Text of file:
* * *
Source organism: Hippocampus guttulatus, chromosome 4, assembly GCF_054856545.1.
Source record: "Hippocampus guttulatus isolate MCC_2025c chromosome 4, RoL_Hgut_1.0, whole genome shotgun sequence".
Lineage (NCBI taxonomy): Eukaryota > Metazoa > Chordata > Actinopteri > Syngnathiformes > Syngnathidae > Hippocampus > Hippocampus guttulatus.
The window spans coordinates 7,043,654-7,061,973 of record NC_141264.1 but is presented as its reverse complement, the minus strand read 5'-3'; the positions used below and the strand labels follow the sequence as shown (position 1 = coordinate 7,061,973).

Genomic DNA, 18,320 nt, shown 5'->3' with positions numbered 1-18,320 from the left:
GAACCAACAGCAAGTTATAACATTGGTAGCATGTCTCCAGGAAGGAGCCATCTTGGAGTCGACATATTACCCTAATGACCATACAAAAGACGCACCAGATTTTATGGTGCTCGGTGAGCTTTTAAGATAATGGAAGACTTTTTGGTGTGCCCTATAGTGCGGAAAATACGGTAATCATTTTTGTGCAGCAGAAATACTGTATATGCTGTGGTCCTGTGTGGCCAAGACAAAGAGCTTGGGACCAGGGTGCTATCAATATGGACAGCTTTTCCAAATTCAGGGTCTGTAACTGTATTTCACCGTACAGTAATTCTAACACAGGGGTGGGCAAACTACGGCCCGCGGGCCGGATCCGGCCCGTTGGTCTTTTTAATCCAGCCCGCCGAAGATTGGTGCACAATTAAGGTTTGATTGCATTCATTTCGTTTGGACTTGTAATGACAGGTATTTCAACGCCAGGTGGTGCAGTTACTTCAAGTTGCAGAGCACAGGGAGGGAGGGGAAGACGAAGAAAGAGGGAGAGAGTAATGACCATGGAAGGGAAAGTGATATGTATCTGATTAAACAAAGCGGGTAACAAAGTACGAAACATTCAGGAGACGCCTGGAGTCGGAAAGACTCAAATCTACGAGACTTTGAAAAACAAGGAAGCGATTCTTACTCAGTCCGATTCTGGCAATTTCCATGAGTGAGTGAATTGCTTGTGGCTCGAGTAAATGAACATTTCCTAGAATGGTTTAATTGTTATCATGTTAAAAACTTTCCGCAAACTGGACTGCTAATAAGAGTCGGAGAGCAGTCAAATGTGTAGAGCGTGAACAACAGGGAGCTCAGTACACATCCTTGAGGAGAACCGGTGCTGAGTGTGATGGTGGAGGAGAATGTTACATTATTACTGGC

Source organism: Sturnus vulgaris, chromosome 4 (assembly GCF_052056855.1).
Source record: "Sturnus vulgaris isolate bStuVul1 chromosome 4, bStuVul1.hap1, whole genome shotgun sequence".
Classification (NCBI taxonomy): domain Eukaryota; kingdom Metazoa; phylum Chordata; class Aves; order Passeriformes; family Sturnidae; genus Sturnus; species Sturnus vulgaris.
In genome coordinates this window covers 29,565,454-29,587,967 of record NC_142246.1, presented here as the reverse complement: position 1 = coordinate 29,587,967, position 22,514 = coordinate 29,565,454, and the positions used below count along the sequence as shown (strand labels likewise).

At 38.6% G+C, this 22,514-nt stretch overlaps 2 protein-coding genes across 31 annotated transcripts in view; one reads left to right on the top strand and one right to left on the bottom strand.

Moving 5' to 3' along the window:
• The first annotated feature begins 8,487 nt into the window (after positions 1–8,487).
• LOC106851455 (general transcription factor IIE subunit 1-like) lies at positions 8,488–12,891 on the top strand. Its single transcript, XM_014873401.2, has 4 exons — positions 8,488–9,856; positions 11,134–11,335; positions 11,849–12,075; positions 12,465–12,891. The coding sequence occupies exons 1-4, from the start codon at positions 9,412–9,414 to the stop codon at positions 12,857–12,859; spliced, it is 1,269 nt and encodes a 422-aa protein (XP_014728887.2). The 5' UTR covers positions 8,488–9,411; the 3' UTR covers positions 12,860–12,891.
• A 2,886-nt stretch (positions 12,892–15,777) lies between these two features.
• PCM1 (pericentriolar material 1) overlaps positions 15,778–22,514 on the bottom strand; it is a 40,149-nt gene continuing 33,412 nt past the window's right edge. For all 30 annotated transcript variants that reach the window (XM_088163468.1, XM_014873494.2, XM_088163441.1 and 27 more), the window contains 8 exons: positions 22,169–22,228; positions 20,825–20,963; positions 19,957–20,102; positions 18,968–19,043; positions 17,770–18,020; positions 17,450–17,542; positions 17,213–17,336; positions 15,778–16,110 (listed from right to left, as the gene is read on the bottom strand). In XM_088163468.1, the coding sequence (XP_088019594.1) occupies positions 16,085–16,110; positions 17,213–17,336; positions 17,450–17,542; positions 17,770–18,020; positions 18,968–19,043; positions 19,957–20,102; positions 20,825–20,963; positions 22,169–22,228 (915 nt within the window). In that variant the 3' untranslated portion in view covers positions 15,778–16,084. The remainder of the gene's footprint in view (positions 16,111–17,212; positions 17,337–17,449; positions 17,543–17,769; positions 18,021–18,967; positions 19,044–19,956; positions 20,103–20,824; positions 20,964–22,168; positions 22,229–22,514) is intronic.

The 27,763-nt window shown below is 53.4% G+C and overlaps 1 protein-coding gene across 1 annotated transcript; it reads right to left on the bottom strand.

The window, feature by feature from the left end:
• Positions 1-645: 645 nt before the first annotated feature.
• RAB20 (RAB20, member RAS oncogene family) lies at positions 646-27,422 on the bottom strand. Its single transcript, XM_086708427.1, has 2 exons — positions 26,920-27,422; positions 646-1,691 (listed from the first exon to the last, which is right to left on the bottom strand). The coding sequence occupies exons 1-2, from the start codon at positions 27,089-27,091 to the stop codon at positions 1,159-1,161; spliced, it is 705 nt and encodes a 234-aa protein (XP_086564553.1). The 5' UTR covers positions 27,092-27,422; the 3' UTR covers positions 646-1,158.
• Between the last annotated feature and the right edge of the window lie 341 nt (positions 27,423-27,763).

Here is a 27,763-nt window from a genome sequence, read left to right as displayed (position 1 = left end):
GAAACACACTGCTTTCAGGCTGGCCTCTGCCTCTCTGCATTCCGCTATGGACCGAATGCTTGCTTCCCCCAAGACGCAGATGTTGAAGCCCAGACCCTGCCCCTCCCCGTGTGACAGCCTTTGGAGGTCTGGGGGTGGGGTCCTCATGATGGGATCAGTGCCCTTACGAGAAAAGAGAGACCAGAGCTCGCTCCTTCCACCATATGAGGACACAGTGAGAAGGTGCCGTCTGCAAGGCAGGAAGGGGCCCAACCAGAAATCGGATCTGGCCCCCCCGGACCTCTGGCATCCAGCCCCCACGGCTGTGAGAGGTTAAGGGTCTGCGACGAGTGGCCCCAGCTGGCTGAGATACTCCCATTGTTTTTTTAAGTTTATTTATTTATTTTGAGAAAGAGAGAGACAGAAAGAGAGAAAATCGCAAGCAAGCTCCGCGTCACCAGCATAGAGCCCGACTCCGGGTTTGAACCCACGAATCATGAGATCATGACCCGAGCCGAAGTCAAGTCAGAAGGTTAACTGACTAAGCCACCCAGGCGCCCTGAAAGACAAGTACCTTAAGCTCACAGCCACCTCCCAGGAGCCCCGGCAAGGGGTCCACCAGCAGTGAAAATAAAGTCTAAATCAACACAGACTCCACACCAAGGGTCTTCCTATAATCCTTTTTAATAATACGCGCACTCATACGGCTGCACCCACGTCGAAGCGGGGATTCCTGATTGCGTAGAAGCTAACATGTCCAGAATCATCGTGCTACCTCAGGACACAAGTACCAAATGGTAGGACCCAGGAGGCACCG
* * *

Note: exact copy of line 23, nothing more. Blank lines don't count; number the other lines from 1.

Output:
GAAACACACTGCTTTCAGGCTGGCCTCTGCCTCTCTGCATTCCGCTATGGACCGAATGCTTGCTTCCCCCAAGACGCAGATGTTGAAGCCCAGACCCTGCCCCTCCCCGTGTGACAGCCTTTGGAGGTCTGGGGGTGGGGTCCTCATGATGGGATCAGTGCCCTTACGAGAAAAGAGAGACCAGAGCTCGCTCCTTCCACCATATGAGGACACAGTGAGAAGGTGCCGTCTGCAAGGCAGGAAGGGGCCCAACCAGAAATCGGATCTGGCCCCCCCGGACCTCTGGCATCCAGCCCCCACGGCTGTGAGAGGTTAAGGGTCTGCGACGAGTGGCCCCAGCTGGCTGAGATACTCCCATTGTTTTTTTAAGTTTATTTATTTATTTTGAGAAAGAGAGAGACAGAAAGAGAGAAAATCGCAAGCAAGCTCCGCGTCACCAGCATAGAGCCCGACTCCGGGTTTGAACCCACGAATCATGAGATCATGACCCGAGCCGAAGTCAAGTCAGAAGGTTAACTGACTAAGCCACCCAGGCGCCCTGAAAGACAAGTACCTTAAGCTCACAGCCACCTCCCAGGAGCCCCGGCAAGGGGTCCACCAGCAGTGAAAATAAAGTCTAAATCAACACAGACTCCACACCAAGGGTCTTCCTATAATCCTTTTTAATAATACGCGCACTCATACGGCTGCACCCACGTCGAAGCGGGGATTCCTGATTGCGTAGAAGCTAACATGTCCAGAATCATCGTGCTACCTCAGGACACAAGTACCAAATGGTAGGACCCAGGAGGCACCG